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Giornale Italiano di Dermatologia e Venereologia 2007 October;142(5):479-88

Copyright © 2007 EDIZIONI MINERVA MEDICA

language: English

Neuropeptides and psoriasis

Ryan C., Kirby B.

Department of Dermatology St Vincent’s University Hospital, Dublin, Ireland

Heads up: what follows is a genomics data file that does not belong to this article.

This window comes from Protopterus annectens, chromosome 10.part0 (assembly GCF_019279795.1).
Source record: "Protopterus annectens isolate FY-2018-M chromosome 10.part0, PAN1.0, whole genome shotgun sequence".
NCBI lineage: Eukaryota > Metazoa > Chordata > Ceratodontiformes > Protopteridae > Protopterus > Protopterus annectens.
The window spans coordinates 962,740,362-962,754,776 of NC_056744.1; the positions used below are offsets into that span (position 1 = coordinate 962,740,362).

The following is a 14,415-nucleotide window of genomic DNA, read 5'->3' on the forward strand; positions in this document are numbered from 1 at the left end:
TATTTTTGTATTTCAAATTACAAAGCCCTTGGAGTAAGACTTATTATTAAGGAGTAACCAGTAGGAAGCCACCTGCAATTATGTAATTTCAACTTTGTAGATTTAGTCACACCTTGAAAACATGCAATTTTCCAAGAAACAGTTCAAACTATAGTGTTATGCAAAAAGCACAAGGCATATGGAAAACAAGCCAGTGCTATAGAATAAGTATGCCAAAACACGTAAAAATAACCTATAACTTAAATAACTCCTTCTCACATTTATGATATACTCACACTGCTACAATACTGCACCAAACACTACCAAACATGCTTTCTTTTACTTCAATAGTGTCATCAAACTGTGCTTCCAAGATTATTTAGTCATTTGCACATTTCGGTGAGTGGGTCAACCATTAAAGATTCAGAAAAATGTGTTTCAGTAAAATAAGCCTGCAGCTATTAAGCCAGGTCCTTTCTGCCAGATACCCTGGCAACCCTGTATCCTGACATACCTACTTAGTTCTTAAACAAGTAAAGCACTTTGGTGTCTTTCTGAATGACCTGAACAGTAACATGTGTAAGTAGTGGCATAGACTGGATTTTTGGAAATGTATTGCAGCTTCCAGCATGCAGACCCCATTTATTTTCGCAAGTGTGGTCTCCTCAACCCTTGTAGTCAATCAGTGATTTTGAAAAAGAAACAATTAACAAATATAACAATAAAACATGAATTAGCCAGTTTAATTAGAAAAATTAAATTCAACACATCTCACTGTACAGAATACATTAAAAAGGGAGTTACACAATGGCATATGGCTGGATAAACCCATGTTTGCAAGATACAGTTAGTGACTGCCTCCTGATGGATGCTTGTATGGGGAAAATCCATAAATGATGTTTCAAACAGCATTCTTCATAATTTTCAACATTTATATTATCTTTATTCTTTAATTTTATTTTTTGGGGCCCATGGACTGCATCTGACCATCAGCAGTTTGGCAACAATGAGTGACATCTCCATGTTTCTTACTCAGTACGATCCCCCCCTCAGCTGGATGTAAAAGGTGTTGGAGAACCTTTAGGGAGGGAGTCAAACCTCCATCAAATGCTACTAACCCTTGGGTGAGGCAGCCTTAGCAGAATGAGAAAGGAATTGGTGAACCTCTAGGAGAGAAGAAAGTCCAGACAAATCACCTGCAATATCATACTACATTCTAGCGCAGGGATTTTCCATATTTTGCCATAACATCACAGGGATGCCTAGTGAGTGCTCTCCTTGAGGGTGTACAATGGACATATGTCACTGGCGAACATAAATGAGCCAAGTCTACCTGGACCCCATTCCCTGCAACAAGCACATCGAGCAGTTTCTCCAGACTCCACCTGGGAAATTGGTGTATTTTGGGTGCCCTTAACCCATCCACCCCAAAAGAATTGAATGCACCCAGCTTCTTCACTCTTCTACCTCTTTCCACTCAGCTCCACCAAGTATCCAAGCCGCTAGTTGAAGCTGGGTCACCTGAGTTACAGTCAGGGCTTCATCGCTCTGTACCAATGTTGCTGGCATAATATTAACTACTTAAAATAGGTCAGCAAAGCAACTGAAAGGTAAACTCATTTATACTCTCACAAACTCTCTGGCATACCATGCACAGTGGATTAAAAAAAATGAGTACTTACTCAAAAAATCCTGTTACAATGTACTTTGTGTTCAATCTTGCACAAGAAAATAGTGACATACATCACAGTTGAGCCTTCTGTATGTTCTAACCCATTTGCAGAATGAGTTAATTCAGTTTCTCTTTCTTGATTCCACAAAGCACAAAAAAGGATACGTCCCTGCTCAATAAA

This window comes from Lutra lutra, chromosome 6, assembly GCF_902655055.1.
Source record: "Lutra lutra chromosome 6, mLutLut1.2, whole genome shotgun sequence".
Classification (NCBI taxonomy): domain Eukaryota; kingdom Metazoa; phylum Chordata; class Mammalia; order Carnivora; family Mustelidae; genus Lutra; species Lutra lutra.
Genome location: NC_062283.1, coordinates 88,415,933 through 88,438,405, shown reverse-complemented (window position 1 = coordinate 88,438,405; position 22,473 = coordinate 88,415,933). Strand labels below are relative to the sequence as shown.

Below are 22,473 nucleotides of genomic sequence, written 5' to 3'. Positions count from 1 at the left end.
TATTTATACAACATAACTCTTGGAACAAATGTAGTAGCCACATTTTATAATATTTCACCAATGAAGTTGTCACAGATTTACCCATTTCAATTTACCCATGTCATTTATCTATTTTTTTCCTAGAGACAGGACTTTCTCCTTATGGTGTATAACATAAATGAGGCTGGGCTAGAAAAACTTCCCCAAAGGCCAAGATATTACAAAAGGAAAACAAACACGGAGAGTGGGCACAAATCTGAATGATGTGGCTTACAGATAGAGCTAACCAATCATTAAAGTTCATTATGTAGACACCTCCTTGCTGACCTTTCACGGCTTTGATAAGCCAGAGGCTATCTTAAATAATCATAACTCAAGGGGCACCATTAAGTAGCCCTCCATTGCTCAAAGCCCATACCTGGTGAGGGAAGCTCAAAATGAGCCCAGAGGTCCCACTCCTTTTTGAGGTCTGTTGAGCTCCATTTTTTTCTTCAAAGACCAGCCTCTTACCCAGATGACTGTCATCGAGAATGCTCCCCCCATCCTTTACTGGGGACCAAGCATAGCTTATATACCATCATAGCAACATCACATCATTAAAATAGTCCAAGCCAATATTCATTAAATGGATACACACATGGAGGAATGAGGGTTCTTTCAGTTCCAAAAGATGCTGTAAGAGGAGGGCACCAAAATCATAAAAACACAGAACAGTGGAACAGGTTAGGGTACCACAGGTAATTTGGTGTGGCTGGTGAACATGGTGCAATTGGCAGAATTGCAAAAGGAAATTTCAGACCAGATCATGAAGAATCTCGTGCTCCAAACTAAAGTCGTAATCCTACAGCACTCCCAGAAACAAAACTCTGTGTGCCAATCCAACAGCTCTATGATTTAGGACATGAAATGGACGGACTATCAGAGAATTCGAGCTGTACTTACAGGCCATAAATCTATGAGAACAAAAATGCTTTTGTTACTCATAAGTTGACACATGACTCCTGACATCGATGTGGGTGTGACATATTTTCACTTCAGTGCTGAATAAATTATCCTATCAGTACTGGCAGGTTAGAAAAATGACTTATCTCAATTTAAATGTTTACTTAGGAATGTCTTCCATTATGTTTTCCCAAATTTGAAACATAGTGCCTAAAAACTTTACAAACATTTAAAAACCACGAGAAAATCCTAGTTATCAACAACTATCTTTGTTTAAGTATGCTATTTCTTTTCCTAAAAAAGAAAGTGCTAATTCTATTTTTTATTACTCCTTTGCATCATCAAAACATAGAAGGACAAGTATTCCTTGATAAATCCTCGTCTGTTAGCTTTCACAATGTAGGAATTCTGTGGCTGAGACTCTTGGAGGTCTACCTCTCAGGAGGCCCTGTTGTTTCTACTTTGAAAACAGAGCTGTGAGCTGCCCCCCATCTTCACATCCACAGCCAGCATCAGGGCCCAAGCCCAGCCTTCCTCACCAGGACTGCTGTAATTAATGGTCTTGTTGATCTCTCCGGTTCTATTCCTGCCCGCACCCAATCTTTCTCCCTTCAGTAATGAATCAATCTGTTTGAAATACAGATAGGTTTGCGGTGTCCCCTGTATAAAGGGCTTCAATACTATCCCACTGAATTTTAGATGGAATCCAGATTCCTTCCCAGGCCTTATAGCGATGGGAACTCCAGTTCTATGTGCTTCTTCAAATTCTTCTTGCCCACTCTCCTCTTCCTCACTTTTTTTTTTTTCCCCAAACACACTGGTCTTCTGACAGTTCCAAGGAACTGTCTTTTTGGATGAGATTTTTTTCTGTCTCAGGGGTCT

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Psoriasis is a chronic inflammatory disease of the skin and its complex pathophysiology is not yet fully understood. It is a multifactorial disease mediated by T cells, dendritic cells and inflammatory cytokines. Intensive research has highlighted the role of neuropeptides and cutaneous neurogenic inflammation in the pathogenesis of psoriasis. It is thought that sensory nerves and their secretory products may act as a link between the nervous system and the immune response and that abnormalities in this network may give contribute to the development of psoriasis. Numerous reports of increased levels of nerve growth factor, vasoactive intestinal peptide and calcitonin gene-related peptide in lesional and nonlesional psoriatic skin support this theory. The resolution of psoriatic plaques in areas of denervated skin shows that intact nerves are necessary for the maintenance of psoriasis. Elevated stress levels are a well recognised trigger for exacerbations of psoriasis and neuropeptides may also play a role in this process. In this article we review what is known about neuropeptides and their role in psoriasis and postulate potential therapeutic options for the treatment of psoriasis based on this knowledge.

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